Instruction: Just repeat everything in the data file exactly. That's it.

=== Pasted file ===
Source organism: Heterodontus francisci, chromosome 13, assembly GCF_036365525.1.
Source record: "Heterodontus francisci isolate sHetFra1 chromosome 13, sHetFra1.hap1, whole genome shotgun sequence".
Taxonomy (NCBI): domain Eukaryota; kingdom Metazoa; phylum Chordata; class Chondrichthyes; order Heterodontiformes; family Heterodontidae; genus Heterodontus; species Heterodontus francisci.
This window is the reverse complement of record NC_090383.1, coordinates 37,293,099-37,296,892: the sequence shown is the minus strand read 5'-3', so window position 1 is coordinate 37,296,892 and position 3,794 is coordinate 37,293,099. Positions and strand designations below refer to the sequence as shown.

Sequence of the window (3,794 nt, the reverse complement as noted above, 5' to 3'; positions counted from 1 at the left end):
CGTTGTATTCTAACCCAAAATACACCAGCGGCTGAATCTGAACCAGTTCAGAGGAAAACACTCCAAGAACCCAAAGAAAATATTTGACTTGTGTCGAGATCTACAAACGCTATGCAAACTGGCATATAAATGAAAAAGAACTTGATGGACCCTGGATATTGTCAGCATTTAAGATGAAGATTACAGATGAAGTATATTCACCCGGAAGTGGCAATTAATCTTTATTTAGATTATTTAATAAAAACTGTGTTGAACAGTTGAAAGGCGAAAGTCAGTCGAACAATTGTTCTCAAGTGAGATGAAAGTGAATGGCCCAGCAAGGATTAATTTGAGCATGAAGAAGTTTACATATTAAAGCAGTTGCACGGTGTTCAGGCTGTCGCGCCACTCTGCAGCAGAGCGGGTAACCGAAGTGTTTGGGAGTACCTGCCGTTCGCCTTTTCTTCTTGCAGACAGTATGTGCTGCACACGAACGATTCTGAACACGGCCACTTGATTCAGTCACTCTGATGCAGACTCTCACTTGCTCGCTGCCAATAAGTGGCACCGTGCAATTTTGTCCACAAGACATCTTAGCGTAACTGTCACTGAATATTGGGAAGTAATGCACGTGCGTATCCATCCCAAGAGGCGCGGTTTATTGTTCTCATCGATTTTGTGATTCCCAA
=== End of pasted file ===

Source organism: Heterodontus francisci, chromosome 13, assembly GCF_036365525.1.
Source record: "Heterodontus francisci isolate sHetFra1 chromosome 13, sHetFra1.hap1, whole genome shotgun sequence".
Taxonomy (NCBI): domain Eukaryota; kingdom Metazoa; phylum Chordata; class Chondrichthyes; order Heterodontiformes; family Heterodontidae; genus Heterodontus; species Heterodontus francisci.
This window is the reverse complement of record NC_090383.1, coordinates 37,293,099-37,296,892: the sequence shown is the minus strand read 5'-3', so window position 1 is coordinate 37,296,892 and position 3,794 is coordinate 37,293,099. Positions and strand designations below refer to the sequence as shown.

Sequence of the window (3,794 nt, the reverse complement as noted above, 5' to 3'; positions counted from 1 at the left end):
CGTTGTATTCTAACCCAAAATACACCAGCGGCTGAATCTGAACCAGTTCAGAGGAAAACACTCCAAGAACCCAAAGAAAATATTTGACTTGTGTCGAGATCTACAAACGCTATGCAAACTGGCATATAAATGAAAAAGAACTTGATGGACCCTGGATATTGTCAGCATTTAAGATGAAGATTACAGATGAAGTATATTCACCCGGAAGTGGCAATTAATCTTTATTTAGATTATTTAATAAAAACTGTGTTGAACAGTTGAAAGGCGAAAGTCAGTCGAACAATTGTTCTCAAGTGAGATGAAAGTGAATGGCCCAGCAAGGATTAATTTGAGCATGAAGAAGTTTACATATTAAAGCAGTTGCACGGTGTTCAGGCTGTCGCGCCACTCTGCAGCAGAGCGGGTAACCGAAGTGTTTGGGAGTACCTGCCGTTCGCCTTTTCTTCTTGCAGACAGTATGTGCTGCACACGAACGATTCTGAACACGGCCACTTGATTCAGTCACTCTGATGCAGACTCTCACTTGCTCGCTGCCAATAAGTGGCACCGTGCAATTTTGTCCACAAGACATCTTAGCGTAACTGTCACTGAATATTGGGAAGTAATGCACGTGCGTATCCATCCCAAGAGGCGCGGTTTATTGTTCTCATCGATTTTGTGATTCCCAA